It’s a paradox that has confounded evolutionary biologists since Charles Darwin published On the Origin of Species in 1859: Since parasites depend on their hosts for survival, why do they harm them?
A new University of Georgia and Emory University study of monarch butterflies and the microscopic parasites that hitch a ride on them finds that the parasites strike a middle ground between the benefits gained by reproducing rapidly and the costs to their hosts. The study, published in the early online edition of the journal Proceedings of the National Academy of Sciences, provides the first empirical evidence in a natural system of what’s called the “trade-off hypothesis.”
“Parasites have to harm their host to replicate and be transmitted,” said lead author Jacobus de Roode, a former post-doctoral researcher at UGA and now an assistant professor at Emory University. “But what this study found is that if they harm their host too much, they’ll suffer too. On the other hand, this study also shows that it does not benefit the parasite to be maximally benign, because those parasites don’t replicate enough to be effectively transmitted.”
In a painstaking, three-year study conducted in the laboratory of Sonia Altizer, assistant professor in the UGA Odum School of Ecology, researchers infected monarch caterpillars with varying levels of spores from a protozoan parasite commonly found in wild populations. After the adult butterflies emerged, females were mated and placed in outdoor mesh cages. The butterflies spread the parasites when they deposit spores onto eggs or leaves of the milkweed plants that caterpillars feed on. These spores are then consumed by caterpillars as they feed. Each butterfly had one stalk of milkweed in its cage, and every day for up to 30 days the researchers gave the butterflies a new stalk while taking the previous stalk back to the lab for analysis. The spores on the eggs and on the milkweed were counted, which is no easy task considering that each spore is 1/100th the size of the powdery scales on butterfly wings. A single egg can have more than 1,000 spores on it.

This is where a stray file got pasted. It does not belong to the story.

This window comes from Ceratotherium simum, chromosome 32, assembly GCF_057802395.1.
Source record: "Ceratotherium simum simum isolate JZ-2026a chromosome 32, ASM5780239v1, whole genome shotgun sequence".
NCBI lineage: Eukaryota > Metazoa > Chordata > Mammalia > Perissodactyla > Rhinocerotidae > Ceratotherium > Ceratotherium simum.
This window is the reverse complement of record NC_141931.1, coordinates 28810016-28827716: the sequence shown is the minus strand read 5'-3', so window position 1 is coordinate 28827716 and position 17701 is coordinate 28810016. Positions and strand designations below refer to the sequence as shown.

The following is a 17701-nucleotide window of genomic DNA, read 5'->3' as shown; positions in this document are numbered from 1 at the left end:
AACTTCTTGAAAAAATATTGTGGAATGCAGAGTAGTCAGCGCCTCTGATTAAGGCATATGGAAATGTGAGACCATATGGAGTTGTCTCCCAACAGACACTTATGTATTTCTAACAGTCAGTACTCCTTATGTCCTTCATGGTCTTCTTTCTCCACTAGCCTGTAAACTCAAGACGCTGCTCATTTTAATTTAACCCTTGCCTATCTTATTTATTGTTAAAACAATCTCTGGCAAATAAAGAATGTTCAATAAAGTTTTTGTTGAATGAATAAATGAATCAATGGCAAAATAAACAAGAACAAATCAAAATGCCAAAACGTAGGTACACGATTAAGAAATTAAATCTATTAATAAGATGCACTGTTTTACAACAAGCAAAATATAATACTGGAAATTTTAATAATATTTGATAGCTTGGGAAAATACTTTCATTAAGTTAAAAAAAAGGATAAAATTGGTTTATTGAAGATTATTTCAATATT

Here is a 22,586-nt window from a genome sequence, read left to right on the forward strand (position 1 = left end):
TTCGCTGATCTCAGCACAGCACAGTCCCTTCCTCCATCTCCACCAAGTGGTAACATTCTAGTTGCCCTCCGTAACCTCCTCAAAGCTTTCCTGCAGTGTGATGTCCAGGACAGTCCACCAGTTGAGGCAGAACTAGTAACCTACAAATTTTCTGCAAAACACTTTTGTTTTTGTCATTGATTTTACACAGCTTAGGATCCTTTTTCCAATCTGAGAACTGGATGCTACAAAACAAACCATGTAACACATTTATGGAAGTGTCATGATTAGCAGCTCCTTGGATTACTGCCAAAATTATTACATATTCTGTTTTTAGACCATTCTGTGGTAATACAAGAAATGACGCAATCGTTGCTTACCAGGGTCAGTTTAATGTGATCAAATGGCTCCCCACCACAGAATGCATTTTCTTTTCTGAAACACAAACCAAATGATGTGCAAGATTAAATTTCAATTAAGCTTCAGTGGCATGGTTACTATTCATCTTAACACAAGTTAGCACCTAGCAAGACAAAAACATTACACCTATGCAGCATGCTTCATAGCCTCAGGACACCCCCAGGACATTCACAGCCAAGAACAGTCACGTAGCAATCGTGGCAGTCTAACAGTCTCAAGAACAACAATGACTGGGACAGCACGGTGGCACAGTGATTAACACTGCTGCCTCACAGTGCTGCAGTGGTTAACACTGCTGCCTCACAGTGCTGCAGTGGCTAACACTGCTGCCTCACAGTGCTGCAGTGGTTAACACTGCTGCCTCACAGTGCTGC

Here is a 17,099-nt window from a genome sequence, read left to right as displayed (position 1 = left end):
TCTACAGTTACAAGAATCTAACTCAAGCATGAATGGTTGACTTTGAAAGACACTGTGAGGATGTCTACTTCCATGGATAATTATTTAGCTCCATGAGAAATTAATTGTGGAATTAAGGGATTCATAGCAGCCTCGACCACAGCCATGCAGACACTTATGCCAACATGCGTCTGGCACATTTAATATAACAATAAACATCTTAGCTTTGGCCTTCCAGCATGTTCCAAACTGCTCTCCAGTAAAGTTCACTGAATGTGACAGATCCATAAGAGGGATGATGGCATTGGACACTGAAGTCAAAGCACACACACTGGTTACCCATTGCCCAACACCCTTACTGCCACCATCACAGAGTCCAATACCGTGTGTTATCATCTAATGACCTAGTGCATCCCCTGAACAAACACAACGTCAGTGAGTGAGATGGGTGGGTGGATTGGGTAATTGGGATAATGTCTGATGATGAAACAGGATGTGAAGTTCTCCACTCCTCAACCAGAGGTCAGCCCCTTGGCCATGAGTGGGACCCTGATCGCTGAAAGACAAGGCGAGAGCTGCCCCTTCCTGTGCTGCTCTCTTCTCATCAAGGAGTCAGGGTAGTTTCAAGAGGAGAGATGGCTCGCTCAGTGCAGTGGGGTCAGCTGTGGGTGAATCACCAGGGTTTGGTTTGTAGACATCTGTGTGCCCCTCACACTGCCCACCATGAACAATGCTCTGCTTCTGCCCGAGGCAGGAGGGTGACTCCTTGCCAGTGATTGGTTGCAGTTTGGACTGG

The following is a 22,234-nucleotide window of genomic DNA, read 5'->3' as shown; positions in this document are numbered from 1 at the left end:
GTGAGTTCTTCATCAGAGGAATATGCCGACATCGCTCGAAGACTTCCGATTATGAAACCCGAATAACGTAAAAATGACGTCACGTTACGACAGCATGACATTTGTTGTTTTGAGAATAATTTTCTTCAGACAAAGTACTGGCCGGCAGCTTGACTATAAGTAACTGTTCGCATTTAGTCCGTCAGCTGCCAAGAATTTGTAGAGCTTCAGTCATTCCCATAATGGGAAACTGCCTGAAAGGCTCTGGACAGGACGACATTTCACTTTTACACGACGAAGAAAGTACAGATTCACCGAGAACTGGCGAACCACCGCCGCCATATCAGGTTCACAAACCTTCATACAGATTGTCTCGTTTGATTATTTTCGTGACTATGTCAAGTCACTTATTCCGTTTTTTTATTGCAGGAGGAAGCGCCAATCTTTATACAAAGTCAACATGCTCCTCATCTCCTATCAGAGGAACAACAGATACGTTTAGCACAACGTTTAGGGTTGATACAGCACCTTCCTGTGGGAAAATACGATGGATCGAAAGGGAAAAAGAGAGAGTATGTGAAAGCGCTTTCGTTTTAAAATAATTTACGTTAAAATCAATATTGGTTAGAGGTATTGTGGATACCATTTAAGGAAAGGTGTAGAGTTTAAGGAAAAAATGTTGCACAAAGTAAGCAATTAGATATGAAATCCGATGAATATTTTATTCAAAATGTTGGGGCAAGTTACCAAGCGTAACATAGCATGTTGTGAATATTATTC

The researchers crunched the numbers and found clear support of a hypothesis that is popular among scientists but, until now, had not been well studied in a naturally occurring parasite and its host. They found that female monarchs that were too heavily infected often died before they mated or, if they survived, did not mate. Females who had an intermediate parasite load were long lived and laid a large number of eggs, while females with light parasite loads also were long lived and had many offspring, but relatively few offspring were infected.
“The findings of this study are significant because they provide an explanation for why so many parasites cause disease and death to their hosts,” de Roode said.
The results demonstrated that the trade-off hypothesis holds for monarchs in a controlled setting, but the researchers also wanted to know how natural selection influences virulence in the wild. They isolated parasite strains from monarch butterflies in eastern and western North America that have different migratory behaviors. Eastern monarchs famously migrate from breeding grounds as far north as Canada to their wintering sites in central Mexico and then back again, traveling up to 5,000 km round-trip. Western monarchs migrate roughly a third of this distance to winter along the California coast.
“We thought that if the parasites are going to be more benign in any population, it’s going to be in the eastern monarchs,” Altizer said, “because those butterflies fly the farthest distances, and parasites that kill their hosts during this long journey won’t produce any offspring.”
The team exposed western and eastern monarchs to parasite strains from their own and the opposite population. Monarchs from both populations were equally susceptible to infection, but parasites from the western population caused the butterflies to die sooner, confirming the team’s predictions that eastern parasites are more benign.
Aside from shedding light on the vexing evolutionary question of why parasites harm their hosts, the study has implications for the health of humans and butterflies.
In some cases, scientists have predicted how public health interventions can influence the evolution of disease virulence based on the trade-off hypothesis. Predictions require careful knowledge of host and parasite biology, but one idea is that interventions that block parasite transmission opportunities could cause natural selection to favor strains with lower virulence. The team’s findings suggest that when transmission opportunities are more limited, such as in the eastern monarch populations, natural selection will favor parasites that can persist longer on infected hosts and cause less damage.
The study also calls into question the wisdom of captive breeding of monarchs for intentional release at events such as weddings. Captive rearing conditions can promote parasite transmission and favor more virulent parasite strains that have the potential to harm wild populations that come into contact with them.
Altizer points out that migratory monarchs are already facing challenges from climate change – which reduces their migratory range – and habitat destruction in their winter breeding grounds.
“There’s a very real probability that the eastern migratory population will be lost sometime in the next 50 to 100 years,” Altizer said. “Smaller, non migratory populations will likely persist, but we’re expecting that many more butterflies will be infected and that the parasites could become more virulent.”
The study was funded by the University of Georgia, Emory University, the Netherlands Organization for Scientific Research, a Marie Curie Outgoing International Fellowship and the National Science Foundation.
Cite This Page: